La Isla Baru: A few tips for a great trip

Isla Baru - Playa Blanca
Christmas morning off the coast of Cartagena, on Isla Baru

My mouth is saying no thanks, but my tone isn’t quite serious because this woman’s fingertips have somehow found a magic spot in my shoulder that is rendering me incapable of shooing her away.

Knowing better, I cave and ask how much.

Apparently, a half hour massage on Isla Baru will run you 150 000COP. At today’s exchange rate that’s about $45 USD,  the same price you’d pay at a fancy hotel spa—complete with ambiance and a legitimate massage oil—for an hour massage. Inwardly wagging a finger at myself, I try and negotiate a price more along the lines of those I’ve seen at the spa/salon combos lining the streets of Bogotá (around 30 000COP) before giving my no thanks more gusto and trying to untangle myself from her tranquilizing grip.

Baru is an island just off Cartagena’s coast and is touted as having some of the best beaches in the country. But—as you’ll find upon the teeniest bit of research—reports are polarizing.  I had heard it’s a must-visit in Colombia, beautiful with a stunning beach; I’d also heard that it was crowded, dirty, and filled with aggressive vendors. It would be one thing if it were just Cody and I making this decision, but we were in Cartagena for Christmas and were showing his parents a bit of Colombia outside of Bogotá.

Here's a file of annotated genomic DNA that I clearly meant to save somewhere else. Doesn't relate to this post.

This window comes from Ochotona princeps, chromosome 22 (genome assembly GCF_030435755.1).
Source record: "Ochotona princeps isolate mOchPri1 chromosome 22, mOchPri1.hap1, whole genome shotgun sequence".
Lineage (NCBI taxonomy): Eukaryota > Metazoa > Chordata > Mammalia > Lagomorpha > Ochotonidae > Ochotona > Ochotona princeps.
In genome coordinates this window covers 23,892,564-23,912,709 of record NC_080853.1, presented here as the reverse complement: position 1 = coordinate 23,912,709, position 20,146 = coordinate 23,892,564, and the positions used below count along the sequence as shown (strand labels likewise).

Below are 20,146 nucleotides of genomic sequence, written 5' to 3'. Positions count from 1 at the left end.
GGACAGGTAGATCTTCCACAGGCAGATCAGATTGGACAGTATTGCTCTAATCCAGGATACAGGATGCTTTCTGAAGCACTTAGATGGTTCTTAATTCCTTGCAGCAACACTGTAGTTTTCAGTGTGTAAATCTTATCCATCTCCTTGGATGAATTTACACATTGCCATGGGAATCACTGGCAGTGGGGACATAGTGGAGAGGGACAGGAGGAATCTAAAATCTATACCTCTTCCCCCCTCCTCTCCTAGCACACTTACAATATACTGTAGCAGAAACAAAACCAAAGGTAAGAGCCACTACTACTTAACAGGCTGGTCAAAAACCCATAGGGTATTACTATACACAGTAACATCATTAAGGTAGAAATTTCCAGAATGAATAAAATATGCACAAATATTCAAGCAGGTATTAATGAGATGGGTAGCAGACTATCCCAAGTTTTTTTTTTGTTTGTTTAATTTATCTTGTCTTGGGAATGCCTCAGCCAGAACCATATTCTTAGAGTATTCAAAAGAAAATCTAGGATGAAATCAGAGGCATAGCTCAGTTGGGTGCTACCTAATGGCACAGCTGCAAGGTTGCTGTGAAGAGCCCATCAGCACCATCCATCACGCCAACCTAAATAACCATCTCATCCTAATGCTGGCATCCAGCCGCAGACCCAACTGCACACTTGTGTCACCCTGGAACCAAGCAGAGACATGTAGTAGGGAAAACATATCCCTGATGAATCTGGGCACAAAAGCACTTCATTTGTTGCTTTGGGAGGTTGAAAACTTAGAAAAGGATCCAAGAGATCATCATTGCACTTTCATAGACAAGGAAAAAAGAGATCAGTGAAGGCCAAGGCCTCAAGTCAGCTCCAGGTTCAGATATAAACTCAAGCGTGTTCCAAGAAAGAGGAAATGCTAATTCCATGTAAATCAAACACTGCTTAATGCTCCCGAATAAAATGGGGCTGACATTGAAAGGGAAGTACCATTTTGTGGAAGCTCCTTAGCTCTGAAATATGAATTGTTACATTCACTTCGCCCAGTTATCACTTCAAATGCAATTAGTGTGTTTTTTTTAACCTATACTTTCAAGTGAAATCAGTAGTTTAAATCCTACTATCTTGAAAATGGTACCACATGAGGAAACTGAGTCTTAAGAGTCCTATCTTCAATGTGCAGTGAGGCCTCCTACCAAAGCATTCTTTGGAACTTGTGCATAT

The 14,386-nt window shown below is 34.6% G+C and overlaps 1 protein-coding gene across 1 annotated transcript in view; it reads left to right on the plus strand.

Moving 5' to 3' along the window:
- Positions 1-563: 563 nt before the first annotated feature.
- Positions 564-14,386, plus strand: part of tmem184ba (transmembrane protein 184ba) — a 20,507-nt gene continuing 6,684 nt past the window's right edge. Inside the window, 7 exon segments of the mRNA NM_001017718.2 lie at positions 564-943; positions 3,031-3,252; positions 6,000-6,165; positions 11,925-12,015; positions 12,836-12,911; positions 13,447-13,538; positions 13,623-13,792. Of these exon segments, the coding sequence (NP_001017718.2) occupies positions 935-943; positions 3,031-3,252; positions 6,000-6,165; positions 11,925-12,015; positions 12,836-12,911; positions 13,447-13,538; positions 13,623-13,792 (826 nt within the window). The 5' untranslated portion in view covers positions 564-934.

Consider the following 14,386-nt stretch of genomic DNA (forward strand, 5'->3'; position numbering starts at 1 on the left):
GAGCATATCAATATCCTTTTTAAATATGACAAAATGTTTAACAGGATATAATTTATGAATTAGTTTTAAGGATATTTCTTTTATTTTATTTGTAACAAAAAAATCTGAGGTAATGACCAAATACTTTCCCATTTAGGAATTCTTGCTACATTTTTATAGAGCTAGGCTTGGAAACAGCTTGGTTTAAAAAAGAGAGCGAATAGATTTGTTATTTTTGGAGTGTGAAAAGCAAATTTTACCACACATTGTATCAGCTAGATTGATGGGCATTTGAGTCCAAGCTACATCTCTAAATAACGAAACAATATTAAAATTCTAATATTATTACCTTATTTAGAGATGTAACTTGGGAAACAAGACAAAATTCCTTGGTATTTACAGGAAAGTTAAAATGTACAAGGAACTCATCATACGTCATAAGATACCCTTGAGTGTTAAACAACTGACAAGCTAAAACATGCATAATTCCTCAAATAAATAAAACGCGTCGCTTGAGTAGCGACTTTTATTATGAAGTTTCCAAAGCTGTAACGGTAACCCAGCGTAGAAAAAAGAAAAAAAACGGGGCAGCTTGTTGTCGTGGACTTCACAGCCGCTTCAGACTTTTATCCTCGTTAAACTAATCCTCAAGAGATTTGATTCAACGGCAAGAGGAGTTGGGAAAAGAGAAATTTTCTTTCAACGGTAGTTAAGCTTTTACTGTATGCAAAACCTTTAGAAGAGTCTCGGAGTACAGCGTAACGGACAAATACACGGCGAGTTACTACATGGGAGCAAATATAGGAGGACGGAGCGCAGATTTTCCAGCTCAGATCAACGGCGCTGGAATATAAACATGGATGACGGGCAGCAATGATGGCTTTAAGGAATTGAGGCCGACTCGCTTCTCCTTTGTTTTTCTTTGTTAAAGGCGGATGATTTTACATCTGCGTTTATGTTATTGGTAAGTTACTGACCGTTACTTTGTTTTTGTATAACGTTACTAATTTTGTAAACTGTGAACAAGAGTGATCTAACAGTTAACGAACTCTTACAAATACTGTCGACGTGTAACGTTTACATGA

In the end, it was street vendor Edgar Forever (yes, last name Forever) who convinced us that we should give Baru a chance. Edgar, as it turns out, was born and raised on Baru. According to him, Christmas morning is usually spent at home while the adults are recovering from the previous night’s festivities and would be a perfect time to enjoy the beaches, sans the masses.

Between the opinions of Cody (repeating suggestions from colleagues that we must visit) and myself (repeating every horror story I’d read on TripAdvisor), his poor parents were imparted with high hopes and low expectations. And so, the plan was set.

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Cartagena and Love in the Time of Cholera

city gate

It’s difficult to read about Colombia without stumbling across the name Gabriel García Márquez. Colombians talk about him with a sense of reverence and ardor. I brought with me a few of García Márquez’s works to Colombia and because of the deference that is given to this man, I purposely read none of them before we moved.

I felt that by first experiencing the country that so greatly inspired the author, I would also feel his work as I read it.

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